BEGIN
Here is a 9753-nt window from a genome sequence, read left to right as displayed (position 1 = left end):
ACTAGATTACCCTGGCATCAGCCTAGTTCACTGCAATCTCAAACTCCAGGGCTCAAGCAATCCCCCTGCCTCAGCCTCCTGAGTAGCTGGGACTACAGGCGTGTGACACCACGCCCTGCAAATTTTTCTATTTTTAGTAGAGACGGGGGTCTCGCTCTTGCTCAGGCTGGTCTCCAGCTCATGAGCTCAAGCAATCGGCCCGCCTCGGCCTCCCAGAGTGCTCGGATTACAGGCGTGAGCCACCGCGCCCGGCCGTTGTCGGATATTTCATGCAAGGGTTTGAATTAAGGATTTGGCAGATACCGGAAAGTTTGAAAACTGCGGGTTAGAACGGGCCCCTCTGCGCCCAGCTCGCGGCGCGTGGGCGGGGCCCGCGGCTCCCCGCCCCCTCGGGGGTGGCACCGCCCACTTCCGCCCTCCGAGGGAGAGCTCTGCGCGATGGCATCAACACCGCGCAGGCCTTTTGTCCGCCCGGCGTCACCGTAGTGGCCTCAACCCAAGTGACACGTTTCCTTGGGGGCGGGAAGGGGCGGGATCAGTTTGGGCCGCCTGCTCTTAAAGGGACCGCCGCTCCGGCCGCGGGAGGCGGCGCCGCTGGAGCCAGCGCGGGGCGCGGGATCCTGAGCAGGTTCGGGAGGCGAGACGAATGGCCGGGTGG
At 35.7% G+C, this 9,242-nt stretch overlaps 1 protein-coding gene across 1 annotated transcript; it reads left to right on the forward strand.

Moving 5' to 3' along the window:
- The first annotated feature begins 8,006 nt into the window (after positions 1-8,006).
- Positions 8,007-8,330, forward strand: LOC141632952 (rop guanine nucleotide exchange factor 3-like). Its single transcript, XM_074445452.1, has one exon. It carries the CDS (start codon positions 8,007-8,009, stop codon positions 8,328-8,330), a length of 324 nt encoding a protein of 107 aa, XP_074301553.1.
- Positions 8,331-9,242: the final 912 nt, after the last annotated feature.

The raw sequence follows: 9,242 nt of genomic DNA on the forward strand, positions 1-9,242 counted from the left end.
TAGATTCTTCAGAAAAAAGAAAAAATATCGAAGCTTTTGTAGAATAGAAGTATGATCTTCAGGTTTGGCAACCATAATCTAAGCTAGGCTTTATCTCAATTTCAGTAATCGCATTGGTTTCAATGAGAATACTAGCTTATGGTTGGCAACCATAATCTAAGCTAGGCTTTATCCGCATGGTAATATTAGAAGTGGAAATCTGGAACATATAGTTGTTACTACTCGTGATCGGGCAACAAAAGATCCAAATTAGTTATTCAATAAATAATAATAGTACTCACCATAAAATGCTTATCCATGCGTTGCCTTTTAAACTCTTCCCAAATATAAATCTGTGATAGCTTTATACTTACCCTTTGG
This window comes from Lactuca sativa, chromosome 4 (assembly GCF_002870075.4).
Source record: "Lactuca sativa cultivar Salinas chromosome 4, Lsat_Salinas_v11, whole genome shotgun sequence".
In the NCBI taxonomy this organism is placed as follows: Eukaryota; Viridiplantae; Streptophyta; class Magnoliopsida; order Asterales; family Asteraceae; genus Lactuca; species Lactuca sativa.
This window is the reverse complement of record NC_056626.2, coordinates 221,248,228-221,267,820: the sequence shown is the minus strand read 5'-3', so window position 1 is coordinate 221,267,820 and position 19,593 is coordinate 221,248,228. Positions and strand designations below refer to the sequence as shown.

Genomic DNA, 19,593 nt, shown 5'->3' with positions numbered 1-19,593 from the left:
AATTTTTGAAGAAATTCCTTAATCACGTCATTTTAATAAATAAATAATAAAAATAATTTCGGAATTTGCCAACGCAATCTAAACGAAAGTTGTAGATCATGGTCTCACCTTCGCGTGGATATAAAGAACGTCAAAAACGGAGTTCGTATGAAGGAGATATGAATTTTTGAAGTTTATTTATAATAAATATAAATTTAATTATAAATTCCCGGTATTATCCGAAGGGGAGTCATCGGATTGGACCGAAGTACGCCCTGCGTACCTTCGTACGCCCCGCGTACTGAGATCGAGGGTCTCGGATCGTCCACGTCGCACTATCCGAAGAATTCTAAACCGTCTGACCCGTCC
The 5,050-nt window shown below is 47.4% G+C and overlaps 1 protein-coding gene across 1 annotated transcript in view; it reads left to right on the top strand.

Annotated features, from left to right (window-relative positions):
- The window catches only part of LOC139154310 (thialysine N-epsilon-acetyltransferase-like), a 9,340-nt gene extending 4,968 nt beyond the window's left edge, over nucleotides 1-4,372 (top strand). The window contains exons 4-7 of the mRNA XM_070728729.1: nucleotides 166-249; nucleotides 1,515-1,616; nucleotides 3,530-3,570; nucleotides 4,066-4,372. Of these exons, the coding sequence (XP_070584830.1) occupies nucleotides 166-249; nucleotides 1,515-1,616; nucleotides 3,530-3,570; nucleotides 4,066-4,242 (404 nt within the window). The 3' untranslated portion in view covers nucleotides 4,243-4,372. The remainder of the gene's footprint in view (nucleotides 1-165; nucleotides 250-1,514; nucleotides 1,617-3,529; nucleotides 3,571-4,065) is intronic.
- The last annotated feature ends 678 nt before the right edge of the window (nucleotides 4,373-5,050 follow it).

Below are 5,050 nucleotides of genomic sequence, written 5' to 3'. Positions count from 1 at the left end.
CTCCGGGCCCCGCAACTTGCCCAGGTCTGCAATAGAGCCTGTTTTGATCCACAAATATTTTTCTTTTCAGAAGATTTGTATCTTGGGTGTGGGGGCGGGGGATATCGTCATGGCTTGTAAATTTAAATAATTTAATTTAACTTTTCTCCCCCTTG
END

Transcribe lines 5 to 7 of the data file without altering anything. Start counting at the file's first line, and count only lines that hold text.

- The first annotated feature begins 8,006 nt into the window (after positions 1-8,006).
- Positions 8,007-8,330, forward strand: LOC141632952 (rop guanine nucleotide exchange factor 3-like). Its single transcript, XM_074445452.1, has one exon. It carries the CDS (start codon positions 8,007-8,009, stop codon positions 8,328-8,330), a length of 324 nt encoding a protein of 107 aa, XP_074301553.1.
- Positions 8,331-9,242: the final 912 nt, after the last annotated feature.